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Articles Food-&-Beverage Spirits

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There was a time you could spot a distillery by the smoke belching from its chimney. Now, most chimneys have been demolished as distilleries have switched from coal to steam.

Hughes recalls as a child watching glen garioch's chimneys being demolished brick-by-brick by a Glaswegian steeple jack. "He came up the road, bouncing off the walls I had so much to drink," Fraser recalls.

The manager said to him: "Surely mot going up there drunk?" he replied: i think I'd climb that if I was sober? Thankfully, the steeple jack's services have never been required at Ardmore, where the coal fires have been kept burning.

It is a site, built by Adam Teacher to provide fillings for his blend. "Teacher got off the train here when he came to visit Colonel Leith-hay at Leith Hall," says Ronnie, Ardmore's brewer. "He wanted to build a distillery and the Colonel pointed out there was water and a rail link here, one presumes the fact that the Colonel owned huge tracts of prime barley-growing country didn't enter into the equation."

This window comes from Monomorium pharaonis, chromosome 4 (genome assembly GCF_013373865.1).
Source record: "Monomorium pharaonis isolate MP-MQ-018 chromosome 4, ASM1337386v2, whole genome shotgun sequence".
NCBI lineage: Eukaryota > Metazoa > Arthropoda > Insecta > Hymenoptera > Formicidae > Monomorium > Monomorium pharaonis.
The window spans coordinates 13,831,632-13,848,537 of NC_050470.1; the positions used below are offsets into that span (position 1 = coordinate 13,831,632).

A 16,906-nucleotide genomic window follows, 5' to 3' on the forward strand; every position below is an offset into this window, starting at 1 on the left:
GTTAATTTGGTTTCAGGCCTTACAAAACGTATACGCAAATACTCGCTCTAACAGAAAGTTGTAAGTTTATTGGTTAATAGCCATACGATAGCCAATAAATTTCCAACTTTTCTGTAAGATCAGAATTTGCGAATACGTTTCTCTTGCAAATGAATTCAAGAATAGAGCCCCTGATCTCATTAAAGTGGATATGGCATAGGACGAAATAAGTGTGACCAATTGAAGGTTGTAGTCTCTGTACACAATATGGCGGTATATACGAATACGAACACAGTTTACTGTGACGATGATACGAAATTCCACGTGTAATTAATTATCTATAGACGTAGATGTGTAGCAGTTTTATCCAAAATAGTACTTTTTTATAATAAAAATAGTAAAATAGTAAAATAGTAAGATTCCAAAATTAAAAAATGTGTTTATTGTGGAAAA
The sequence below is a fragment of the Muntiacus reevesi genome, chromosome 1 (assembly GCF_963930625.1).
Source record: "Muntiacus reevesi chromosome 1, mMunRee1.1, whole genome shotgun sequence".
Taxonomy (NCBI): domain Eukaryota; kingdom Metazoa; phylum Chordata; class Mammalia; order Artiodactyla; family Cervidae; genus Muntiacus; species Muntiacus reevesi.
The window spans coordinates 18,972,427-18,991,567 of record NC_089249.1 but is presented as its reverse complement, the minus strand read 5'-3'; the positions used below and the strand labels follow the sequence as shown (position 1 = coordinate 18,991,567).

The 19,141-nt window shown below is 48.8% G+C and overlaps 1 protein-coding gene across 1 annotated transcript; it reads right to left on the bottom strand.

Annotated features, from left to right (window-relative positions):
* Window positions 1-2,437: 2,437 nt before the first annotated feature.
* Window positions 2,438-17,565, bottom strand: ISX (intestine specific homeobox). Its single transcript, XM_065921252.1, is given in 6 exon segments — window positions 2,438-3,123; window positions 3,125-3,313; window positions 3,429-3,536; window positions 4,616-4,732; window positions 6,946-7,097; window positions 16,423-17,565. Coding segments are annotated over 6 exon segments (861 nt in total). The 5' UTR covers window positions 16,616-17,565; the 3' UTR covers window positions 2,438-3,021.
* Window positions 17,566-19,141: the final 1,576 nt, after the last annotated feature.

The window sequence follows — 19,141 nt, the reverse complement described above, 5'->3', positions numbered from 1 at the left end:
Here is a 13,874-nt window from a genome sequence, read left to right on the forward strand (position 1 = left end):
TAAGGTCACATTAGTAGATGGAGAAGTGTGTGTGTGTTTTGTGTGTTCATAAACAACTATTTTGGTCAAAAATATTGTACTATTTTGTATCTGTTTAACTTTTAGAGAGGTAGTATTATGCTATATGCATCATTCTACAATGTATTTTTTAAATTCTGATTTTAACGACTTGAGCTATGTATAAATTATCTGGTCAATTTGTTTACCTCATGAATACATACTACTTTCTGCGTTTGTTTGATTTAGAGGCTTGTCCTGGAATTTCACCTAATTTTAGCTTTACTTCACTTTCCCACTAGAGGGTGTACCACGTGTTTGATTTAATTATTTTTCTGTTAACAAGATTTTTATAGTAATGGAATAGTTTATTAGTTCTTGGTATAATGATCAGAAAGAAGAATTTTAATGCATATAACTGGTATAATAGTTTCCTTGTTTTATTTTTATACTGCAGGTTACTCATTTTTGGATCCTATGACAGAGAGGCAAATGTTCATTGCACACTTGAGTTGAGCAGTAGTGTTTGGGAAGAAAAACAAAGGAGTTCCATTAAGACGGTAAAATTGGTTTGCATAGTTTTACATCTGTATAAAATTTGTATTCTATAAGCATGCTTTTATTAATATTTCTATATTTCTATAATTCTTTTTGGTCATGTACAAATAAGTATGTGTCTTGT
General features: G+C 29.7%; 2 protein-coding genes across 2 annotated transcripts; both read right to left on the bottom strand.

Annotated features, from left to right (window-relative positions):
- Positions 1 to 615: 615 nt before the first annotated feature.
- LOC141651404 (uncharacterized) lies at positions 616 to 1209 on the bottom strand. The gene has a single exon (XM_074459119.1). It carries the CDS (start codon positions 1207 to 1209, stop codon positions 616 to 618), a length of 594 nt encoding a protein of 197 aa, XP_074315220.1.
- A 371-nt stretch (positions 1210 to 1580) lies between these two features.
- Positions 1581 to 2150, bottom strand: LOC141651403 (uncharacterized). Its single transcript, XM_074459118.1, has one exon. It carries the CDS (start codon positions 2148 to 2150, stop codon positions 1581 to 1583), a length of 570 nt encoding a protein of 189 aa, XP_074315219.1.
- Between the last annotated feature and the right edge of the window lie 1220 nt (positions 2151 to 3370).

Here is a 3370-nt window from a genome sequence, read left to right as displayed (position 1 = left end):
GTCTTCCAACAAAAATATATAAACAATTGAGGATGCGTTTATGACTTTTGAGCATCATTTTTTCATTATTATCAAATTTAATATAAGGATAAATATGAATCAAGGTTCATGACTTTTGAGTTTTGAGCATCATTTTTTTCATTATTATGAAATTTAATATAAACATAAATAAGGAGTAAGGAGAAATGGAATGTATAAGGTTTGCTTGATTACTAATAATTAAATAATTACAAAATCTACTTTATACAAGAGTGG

Ardmore 1981 Gordon & Macphail bottling. Robust nose, with smoke, dried fruit and some cream. The palate is richly layered with smoke, malt and a teasingly spicy finish.

For reasons best known to themselves Allied Domecq has yet to bottle Ardmore as a single malt - though rumours of a policy change persist. Thankfully, the independent bottlers have always managed to get their hands on some.
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